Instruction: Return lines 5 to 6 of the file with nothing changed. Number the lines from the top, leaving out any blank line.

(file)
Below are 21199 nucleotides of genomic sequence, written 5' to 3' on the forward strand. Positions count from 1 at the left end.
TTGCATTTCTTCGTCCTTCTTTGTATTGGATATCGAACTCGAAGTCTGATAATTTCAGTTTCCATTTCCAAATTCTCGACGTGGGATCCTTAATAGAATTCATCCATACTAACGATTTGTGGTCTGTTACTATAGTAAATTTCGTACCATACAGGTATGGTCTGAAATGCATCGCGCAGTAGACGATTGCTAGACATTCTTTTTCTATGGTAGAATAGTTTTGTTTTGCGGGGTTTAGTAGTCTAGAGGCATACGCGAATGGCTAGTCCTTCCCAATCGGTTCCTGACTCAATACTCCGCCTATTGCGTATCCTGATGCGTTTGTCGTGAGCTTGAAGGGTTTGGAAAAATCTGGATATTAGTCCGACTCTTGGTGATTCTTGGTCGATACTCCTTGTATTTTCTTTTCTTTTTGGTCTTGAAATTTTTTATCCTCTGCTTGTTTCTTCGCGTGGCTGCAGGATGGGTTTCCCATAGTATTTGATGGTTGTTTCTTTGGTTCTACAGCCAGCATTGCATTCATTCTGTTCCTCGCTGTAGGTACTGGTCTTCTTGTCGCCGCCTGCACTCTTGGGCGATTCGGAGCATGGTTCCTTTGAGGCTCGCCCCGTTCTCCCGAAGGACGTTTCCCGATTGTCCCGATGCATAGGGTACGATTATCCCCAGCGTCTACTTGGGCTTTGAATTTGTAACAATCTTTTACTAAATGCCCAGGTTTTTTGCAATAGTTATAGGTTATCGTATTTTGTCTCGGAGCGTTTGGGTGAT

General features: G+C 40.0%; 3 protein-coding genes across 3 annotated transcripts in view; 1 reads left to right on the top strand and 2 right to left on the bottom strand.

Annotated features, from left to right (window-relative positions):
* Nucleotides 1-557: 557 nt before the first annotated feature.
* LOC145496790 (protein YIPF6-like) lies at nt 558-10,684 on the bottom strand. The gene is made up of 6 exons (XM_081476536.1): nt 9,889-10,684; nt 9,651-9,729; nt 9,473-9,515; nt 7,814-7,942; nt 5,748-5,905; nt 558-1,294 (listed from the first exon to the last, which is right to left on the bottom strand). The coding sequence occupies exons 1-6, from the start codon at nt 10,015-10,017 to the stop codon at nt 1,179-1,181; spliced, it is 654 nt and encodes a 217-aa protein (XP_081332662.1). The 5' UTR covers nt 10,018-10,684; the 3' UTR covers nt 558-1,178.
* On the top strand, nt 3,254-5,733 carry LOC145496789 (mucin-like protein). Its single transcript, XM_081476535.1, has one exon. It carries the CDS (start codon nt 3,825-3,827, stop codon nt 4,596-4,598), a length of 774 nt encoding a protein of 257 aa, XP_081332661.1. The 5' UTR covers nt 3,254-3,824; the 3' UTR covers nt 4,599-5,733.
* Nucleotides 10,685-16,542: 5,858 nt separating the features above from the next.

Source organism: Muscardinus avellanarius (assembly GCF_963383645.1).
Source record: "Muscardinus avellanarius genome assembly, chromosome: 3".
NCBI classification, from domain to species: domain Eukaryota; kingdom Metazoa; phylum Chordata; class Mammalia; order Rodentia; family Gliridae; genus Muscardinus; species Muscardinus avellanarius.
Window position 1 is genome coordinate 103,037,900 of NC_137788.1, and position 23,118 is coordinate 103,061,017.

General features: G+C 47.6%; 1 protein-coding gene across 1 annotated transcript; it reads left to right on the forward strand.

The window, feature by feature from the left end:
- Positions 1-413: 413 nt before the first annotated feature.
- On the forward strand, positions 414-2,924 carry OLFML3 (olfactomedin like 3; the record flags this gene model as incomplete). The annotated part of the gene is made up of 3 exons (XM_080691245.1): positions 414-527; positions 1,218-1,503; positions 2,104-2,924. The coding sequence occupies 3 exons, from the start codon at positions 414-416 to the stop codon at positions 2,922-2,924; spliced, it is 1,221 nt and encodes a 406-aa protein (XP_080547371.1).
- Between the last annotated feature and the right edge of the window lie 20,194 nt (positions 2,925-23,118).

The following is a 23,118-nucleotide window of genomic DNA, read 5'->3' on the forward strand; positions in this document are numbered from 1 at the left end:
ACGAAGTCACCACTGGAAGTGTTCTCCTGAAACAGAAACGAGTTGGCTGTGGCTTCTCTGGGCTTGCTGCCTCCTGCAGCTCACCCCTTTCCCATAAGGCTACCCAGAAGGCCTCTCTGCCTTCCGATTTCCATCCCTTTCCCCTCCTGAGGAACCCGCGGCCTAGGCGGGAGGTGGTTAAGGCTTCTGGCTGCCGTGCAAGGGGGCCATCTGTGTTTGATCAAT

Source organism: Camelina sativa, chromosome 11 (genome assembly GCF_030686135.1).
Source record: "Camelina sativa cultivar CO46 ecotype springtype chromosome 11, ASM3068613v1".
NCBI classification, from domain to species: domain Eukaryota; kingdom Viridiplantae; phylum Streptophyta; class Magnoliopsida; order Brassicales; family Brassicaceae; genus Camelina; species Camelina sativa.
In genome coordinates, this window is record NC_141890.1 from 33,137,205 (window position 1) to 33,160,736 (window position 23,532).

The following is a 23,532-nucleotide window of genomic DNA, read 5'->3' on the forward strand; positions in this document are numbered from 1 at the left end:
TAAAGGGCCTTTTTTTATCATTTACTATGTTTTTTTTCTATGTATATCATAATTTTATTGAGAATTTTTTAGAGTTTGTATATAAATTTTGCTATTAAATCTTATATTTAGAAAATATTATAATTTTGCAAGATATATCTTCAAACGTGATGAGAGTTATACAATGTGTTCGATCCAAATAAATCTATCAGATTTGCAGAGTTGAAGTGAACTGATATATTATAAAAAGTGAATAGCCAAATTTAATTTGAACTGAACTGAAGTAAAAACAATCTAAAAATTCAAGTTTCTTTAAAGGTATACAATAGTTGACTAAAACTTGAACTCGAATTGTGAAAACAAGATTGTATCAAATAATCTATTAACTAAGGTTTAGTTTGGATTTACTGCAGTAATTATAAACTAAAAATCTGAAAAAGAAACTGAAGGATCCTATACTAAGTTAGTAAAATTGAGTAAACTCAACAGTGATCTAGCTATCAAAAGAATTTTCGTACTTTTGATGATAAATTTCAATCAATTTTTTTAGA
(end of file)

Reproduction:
* Nucleotides 1-557: 557 nt before the first annotated feature.
* LOC145496790 (protein YIPF6-like) lies at nt 558-10,684 on the bottom strand. The gene is made up of 6 exons (XM_081476536.1): nt 9,889-10,684; nt 9,651-9,729; nt 9,473-9,515; nt 7,814-7,942; nt 5,748-5,905; nt 558-1,294 (listed from the first exon to the last, which is right to left on the bottom strand). The coding sequence occupies exons 1-6, from the start codon at nt 10,015-10,017 to the stop codon at nt 1,179-1,181; spliced, it is 654 nt and encodes a 217-aa protein (XP_081332662.1). The 5' UTR covers nt 10,018-10,684; the 3' UTR covers nt 558-1,178.